Students walk out against climate change

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Students walk out against climate change

More than 105 students walked out of class on Sept. 20 to raise awareness of climate change.

More than 105 students walked out of class on Sept. 20 to raise awareness of climate change.

Catherine Allen

More than 105 students walked out of class on Sept. 20 to raise awareness of climate change.

Catherine Allen

Catherine Allen

More than 105 students walked out of class on Sept. 20 to raise awareness of climate change.

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Green Club brought the global Youth Climate Strike to Carlsbad on Friday, Sept. 20. Students walked out of their first period classes at 9 a.m. and gathered in the quad until brunch ended at 9:30 a.m. 

The global walkout was created by eight youth activist groups, including Youth Climate Strike and International Youth Council. Strikes were planned by the young generation in more than 150 countries, with more than 1,000 planned across the US. 

“This is happening over so many different countries, but I really wanted to bring it to Carlsbad High School because this is our future,  this is what matters to us,” Green Club president Jamie Morgan said. “The people running this country won’t be running it when it really matters, so we just have to get the word out about climate change and how it’s real. Spreading education [is] one of the biggest things that we can do at this age level, and activism really works. That’s why we’re here.”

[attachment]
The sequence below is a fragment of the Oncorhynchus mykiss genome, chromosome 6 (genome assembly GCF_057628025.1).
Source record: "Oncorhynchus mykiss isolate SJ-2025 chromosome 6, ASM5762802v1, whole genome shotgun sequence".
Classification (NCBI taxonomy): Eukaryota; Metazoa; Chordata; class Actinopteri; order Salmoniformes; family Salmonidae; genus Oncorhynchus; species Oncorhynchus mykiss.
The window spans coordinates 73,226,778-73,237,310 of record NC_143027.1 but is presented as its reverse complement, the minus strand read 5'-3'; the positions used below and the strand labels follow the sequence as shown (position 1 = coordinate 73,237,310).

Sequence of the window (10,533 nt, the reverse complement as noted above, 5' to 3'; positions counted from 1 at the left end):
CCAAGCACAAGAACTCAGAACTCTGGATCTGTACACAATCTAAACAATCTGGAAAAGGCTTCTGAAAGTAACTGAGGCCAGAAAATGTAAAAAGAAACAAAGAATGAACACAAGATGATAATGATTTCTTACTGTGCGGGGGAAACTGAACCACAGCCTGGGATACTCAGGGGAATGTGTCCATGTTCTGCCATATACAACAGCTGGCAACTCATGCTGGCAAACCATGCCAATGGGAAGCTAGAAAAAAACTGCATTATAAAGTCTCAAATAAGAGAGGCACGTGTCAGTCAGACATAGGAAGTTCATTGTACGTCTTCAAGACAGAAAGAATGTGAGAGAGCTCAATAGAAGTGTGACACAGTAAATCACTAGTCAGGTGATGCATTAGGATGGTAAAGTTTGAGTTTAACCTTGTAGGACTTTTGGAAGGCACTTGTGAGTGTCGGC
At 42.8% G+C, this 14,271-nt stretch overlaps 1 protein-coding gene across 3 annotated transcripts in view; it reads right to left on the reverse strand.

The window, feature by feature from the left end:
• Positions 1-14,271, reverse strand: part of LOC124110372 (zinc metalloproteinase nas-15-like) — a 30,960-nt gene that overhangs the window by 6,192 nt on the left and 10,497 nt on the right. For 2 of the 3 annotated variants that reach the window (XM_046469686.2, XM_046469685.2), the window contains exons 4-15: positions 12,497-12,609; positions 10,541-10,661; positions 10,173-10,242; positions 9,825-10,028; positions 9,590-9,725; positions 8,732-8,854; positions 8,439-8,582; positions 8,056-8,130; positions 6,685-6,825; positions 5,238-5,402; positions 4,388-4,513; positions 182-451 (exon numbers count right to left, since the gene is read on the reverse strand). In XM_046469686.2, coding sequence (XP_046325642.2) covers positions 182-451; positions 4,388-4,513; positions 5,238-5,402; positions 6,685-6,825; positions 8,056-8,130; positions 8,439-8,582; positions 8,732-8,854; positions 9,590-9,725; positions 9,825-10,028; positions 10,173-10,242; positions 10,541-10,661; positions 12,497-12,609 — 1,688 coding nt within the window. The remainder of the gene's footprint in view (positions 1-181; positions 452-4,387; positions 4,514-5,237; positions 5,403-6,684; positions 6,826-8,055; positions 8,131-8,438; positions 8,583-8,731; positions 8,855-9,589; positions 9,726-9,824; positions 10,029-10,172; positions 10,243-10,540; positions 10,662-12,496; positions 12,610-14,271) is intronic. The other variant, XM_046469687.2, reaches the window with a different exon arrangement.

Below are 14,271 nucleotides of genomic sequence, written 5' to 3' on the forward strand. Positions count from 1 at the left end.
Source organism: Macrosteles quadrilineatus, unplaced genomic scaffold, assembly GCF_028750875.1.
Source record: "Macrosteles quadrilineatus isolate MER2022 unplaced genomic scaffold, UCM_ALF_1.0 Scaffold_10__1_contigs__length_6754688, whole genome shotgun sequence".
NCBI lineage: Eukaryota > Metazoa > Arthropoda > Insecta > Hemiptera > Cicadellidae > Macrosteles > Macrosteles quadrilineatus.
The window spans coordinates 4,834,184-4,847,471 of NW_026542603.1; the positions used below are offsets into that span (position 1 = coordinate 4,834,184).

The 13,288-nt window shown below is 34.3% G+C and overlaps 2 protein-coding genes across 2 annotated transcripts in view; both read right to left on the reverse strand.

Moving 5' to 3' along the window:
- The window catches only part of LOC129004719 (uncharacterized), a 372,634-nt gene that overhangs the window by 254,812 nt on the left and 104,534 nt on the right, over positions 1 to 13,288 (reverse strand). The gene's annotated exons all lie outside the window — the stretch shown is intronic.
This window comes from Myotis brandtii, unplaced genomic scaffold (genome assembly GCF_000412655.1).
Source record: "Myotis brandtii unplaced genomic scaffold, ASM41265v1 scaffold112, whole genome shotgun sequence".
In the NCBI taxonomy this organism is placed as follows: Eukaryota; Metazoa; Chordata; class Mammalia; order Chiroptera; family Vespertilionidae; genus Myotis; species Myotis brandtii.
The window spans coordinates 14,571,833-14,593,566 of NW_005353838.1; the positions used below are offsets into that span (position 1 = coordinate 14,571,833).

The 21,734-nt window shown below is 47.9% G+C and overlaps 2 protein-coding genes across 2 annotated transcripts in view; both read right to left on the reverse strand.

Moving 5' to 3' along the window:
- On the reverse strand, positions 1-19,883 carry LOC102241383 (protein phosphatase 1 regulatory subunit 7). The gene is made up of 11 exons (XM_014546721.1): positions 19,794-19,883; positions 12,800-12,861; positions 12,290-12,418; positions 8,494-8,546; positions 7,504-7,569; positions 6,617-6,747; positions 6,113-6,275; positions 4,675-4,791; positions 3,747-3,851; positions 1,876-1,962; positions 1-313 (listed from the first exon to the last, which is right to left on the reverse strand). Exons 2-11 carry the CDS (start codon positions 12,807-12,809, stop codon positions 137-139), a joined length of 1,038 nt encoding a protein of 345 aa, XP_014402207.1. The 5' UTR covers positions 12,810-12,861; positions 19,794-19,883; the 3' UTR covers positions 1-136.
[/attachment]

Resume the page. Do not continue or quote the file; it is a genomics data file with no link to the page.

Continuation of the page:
Megan Taylor, 12, speaks to a crowd of students participating in the climate change walk out on Sept. 20.

As students spoke out against climate change, a petition was passed around to make Carlsbad 100 percent renewable by 2020. By the end of the walkout, Green Club gained 105 signatures that will be presented to City Council.

“I was actually really surprised,” senior Nisha Ahmed said. “I didn’t think this many people cared. I think this is such a big statement to our community and to the world. People always say it doesn’t matter, we’re just one school, but it’s a compilation of a bunch of schools. It’s really impactful.”

While the walkout was organized by the younger generation, it gained support by adults, as well. 

“I think it’s great that it’s their rally, and they get to have their voices heard,” Todd Muilenburg, who teaches AP environmental science and marine biology, said. 

Students across grade levels were willing to participate in the walkout, whether they spoke at the event, made posters, or simply showed up. 

 “I want a future,” sophomore Jules Tatum said. “I hope that we make the people who are currently in voting power elect people who are actually going to strike a change in the government and start actually fixing this.”

Do you support the walkout for climate change?

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